Evidence collected by the FBI about Anonymous, which attacked websites of four companies to punish them for blocking contributions to WikiLeaks, will be considered this week by a U.S. grand jury, according to court papers and an informal spokesman for the group of activist hackers.
The federal grand jury in San Jose, California, will begin reviewing evidence tomorrow that includes computers and mobile phones seized from suspected leaders as prosecutors probe the coordinated so-called denial-of-service attacks in December, according to a federal subpoena and the spokesman, Barrett Brown. Anonymous directed activists to target payment processors MasterCard Inc., Visa Inc., EBay Inc.’s PayPal, and U.K.-based Moneybookers.com in public chat rooms.
Among the evidence seized by the FBI during multistate raids on Jan. 27 was data taken from an individual who controls one of Anonymous’s primary servers, identified by the organization only by his cyber-handle ‘Owen,’ Brown said.
“The FBI is breaking down people’s doors with guns drawn,” said Mara Verheyden-Hilliard, a member of the board of the National Lawyers Guild, which has talked with Anonymous organizers about their legal defense. “A group of people are engaged in a modern day electronic sit-in, and the FBI wants to treat that like it’s terrorist activity.”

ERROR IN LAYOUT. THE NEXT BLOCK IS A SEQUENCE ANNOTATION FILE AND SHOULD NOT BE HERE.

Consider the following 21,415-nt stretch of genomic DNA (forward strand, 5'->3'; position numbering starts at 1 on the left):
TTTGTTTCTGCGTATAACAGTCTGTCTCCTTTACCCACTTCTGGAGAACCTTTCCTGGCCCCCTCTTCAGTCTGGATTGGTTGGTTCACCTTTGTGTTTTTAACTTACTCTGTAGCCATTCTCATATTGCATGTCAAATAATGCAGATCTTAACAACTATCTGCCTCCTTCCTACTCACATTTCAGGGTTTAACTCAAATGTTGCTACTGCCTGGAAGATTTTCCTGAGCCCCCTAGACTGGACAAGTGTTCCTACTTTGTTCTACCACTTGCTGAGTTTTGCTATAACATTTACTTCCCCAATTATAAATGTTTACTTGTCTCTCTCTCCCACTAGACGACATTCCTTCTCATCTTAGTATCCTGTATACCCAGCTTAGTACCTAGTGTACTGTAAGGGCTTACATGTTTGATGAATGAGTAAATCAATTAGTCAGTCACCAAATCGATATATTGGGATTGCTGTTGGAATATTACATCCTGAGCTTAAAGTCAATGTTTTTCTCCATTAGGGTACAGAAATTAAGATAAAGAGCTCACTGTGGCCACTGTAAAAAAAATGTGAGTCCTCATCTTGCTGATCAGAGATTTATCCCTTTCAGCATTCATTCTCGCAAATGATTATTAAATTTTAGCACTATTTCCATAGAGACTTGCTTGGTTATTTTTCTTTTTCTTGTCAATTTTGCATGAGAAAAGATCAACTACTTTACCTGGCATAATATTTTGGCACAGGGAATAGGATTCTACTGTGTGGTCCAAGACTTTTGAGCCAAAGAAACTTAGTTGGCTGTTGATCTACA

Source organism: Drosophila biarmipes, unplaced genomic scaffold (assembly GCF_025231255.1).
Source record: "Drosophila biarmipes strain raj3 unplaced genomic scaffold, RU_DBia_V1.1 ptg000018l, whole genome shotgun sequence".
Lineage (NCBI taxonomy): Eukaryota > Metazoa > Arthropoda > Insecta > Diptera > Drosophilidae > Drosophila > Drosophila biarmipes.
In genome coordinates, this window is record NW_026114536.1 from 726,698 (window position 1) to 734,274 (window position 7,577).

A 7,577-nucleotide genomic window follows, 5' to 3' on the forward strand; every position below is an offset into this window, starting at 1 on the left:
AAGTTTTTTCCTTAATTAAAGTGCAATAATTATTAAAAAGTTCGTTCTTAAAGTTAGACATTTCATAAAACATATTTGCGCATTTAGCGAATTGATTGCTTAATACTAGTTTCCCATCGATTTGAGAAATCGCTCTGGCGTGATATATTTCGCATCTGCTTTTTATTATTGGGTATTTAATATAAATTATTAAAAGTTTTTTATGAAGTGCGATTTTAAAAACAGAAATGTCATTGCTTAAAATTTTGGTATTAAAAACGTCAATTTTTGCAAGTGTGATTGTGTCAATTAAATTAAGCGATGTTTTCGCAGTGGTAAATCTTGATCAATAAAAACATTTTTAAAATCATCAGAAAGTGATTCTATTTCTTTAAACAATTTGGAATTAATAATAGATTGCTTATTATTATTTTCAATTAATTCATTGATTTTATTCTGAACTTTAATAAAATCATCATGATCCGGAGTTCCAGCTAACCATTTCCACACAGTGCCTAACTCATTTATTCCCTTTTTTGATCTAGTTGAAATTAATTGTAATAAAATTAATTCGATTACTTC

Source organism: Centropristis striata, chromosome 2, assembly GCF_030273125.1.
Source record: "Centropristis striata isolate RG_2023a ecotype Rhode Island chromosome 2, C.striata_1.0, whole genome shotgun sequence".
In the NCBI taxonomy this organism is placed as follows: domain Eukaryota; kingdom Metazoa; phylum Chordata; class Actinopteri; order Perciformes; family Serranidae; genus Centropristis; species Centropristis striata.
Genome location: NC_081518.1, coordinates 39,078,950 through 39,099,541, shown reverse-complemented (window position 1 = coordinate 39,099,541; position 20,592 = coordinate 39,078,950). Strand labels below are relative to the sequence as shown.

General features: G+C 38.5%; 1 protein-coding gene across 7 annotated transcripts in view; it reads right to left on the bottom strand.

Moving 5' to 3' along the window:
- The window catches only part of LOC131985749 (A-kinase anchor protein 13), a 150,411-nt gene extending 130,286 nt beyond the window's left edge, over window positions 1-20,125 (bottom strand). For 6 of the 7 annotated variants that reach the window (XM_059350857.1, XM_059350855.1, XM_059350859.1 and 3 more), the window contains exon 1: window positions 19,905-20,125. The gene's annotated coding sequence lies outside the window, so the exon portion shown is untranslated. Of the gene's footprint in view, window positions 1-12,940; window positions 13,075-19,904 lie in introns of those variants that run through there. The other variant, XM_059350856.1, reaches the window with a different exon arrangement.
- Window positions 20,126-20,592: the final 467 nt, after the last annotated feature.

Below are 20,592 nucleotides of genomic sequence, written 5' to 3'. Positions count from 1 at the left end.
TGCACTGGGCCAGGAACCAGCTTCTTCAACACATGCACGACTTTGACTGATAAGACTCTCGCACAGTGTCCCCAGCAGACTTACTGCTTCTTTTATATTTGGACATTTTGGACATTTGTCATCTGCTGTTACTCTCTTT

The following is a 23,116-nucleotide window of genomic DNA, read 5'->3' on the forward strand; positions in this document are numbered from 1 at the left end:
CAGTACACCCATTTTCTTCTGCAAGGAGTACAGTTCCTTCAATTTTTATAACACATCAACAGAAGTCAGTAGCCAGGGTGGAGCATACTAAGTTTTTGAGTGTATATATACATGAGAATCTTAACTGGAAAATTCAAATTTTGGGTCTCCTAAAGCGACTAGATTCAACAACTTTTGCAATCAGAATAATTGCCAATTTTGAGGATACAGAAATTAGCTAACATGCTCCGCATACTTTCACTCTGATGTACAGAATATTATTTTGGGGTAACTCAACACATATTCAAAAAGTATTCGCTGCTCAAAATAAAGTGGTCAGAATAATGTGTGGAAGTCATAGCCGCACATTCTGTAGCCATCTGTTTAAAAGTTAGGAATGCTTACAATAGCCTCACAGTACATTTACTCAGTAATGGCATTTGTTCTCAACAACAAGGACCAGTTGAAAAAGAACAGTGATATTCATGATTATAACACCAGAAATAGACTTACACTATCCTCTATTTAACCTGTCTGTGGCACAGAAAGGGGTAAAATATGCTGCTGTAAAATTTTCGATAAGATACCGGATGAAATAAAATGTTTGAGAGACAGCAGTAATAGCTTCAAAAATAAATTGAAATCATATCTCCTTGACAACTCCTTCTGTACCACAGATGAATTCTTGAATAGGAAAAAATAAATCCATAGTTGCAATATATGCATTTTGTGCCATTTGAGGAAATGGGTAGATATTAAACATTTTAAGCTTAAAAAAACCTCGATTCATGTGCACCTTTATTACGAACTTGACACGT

Anonymous responded on Feb. 6 by hacking a California-based security firm that it said was aiding the probe, hijacking 60,000 company e-mails and making them public on one of the organization’s servers. The e-mails included a proposal by the company to develop a malware tracking program for the U.S. government’s Defense Advanced Research Projects Agency (DARPA), among other confidential documents.
Jenny Shearer, a Federal Bureau of Investigation spokeswoman, said the agency couldn’t comment on the probe or its targets. She said “it’s not unusual” to have drawn guns during the execution of a search warrant until “the situation is secure.”
The subpoena shows federal investigators are trying to piece together the workings of an elusive group composed of hundreds of hackers and activists stretched across several countries. Brown said about a dozen members are able to influence the direction of Anonymous.